THE PRESS RELEASE: “On the front cover of Aziza Brahim’s new album, Sahari, a young girl poses in ballet shoes and a glistening white tutu. It’s a common childhood scene, but it’s tipped upside down. She’s not privileged and the backdrop isn’t a comfortable suburban home. She’s an exile, living nowhere near her homeland, and behind her stand the tents and buildings of a refugee camp. The music Brahim makes reflects both the sorrow and the hope of these people. She grew up in one of those camps in the Algerian desert, along with thousands of other Saharwai who were removed from their homes in the Western Sahara. The refugee camp was the place that formed her. It lives in her every heartbeat.Her grandmother was a famous Saharwai poet, her mother well-known as a vocalist, and they passed their strength and fearlessness to her. Now, as one of North African most lauded singers, Brahim uses her position to make the plight of her people known – and of the refugees across the world who have no choice but to exist in the camps. Sahari is for them as much as it’s for her own family.”
MY TWO CENTS: Another African offering — sort of. Although most of Bantou Mentale’s members hail from the DRC, they now call Paris home. Coupled with the various players’ tenures with the likes of Konono No. 1, Tony Allen, Damon Albarn and more, it’s no wonder their expansive self-titled album delivers a mind-bending, hip-swivelling dose of freaky Afro-futurism, courtesy of its skittering electro-funk grooves, freewheeling sonic experimentation and contemporary urban sensibilities.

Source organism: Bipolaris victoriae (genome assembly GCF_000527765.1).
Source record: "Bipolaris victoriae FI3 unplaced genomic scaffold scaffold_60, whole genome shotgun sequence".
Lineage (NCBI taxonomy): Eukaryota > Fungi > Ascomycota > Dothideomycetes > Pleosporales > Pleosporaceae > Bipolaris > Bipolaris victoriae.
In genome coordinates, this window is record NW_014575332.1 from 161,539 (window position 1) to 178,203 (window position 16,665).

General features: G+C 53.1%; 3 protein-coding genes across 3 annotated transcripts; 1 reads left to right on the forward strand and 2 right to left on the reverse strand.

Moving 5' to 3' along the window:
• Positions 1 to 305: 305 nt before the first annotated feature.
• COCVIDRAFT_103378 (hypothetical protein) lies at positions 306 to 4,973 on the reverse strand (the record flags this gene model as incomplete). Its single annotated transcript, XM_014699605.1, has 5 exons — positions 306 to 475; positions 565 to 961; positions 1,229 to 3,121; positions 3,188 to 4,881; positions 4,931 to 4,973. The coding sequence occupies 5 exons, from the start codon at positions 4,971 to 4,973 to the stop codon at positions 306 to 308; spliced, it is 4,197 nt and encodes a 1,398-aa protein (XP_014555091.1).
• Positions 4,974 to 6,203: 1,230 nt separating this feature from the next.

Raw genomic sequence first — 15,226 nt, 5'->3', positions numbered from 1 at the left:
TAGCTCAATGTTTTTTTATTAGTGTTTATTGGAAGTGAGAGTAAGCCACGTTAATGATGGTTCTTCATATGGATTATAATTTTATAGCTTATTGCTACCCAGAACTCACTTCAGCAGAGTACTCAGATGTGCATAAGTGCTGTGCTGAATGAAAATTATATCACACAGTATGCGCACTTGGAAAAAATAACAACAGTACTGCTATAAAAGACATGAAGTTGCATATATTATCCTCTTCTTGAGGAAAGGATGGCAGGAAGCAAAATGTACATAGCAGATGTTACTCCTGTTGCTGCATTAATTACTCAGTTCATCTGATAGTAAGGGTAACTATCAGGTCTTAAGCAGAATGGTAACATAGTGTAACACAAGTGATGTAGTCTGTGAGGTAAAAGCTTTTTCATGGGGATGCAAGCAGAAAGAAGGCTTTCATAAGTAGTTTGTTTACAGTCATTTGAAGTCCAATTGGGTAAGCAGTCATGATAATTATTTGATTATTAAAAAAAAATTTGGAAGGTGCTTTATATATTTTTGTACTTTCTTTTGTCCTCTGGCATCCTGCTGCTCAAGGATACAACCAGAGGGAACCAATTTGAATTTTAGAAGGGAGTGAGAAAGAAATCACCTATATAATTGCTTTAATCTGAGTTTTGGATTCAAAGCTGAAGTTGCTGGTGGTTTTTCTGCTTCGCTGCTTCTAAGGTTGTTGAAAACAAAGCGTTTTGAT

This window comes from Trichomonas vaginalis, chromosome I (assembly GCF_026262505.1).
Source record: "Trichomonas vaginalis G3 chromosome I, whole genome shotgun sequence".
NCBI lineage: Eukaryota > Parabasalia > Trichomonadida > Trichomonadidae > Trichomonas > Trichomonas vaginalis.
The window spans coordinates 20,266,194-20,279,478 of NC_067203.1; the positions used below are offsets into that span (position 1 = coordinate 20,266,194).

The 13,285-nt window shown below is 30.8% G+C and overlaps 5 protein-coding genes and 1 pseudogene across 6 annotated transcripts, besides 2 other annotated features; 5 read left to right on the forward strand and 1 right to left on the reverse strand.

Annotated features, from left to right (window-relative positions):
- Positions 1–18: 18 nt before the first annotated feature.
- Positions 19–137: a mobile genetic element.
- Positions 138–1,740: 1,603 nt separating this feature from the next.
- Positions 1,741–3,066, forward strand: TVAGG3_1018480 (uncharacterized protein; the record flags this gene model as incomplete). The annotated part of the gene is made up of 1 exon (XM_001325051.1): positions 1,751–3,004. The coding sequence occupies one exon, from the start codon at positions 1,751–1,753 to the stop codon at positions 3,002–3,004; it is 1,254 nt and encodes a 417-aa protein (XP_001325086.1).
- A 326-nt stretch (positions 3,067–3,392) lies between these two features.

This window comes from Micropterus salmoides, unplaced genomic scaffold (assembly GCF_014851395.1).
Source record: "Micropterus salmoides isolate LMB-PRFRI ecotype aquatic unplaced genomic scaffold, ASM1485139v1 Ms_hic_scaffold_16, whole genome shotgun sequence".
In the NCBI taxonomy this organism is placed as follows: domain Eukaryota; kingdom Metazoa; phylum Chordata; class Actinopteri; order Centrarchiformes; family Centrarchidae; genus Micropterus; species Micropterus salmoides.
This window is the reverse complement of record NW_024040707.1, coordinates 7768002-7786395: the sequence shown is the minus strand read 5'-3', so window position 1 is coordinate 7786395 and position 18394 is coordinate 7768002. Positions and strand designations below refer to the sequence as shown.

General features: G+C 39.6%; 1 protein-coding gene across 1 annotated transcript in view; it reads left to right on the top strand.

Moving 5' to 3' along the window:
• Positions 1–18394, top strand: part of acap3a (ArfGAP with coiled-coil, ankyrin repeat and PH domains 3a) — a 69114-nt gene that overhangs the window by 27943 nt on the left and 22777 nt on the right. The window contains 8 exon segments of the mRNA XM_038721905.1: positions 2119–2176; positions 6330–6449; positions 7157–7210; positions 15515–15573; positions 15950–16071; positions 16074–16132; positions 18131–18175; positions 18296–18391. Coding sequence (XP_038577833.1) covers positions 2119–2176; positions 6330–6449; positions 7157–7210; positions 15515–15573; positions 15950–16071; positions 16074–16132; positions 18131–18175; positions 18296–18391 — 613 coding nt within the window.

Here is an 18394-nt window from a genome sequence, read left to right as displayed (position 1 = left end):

THE PRESS RELEASE: You’re in a club in Paris. Not just anywhere in Paris, but in that raucous, feverish little African village they call Chateau Rouge. You could be back in Matongé, downtown Kinshasa, or in the Grand Marché, centre ville. The music’s pumping loud and dirty: hip hop, electro, soukous, ndombolo, funk, rock, grime, whatever. Welcome to Bantou Mentale, a brand-new chapter in a very long story. The band was born in Chateau Rouge and born out of Matongé. Two worlds, one universe. Drummer, song-writer and all-round concept guy Cubain Kabeya – originally from the DRC, now resident in Paris – has been in or around every big thrill to come out of Kinshasa over the past decade: Staff Benda Bilili, Konono No.1, Jupiter & Okwess, Mbongwana Star, you name it. Guitarist Chicco Katembo was part of the Staff Benda Bilili story in the early days, before moving to Paris to live with his French mother. He and Cubain worked with Damon Albarn when he came to Kinshasa in 2010 to record his DRC Music: Kinshasa One Two album. Singer Apocalypse is an ace face on the Parisian Congo scene, an alumnus of the orchestra of Koffi Olomide, emperor of contemporary Congolese soukous. Liam Farrell, aka Doctor L, born Irish, raised Parisian, is a musician, composer and producer with an impressive score sheet that includes Assassin, FFF, Psycho on Da Bus, Tony Allen, Mbongwana Star, Babani Koné, Nneka, Les Amazones d’Afrique.”
Beat City Tubeworks
I Just Cannot Believe It’s The Incredible
MY TWO CENTS: You love that old-time rock ’n’ roll? Sure you do. Just not quite as much as Swedish meaballs Beat City Tubeworks. Look no further than their latest full-length, which flawlessly and faithfully channels the celebratory guitar-rock anthems of everyone from Chuck Berry and KISS to Turbonegro. Rock ’n’ roll all night, party every day, motherfuckers.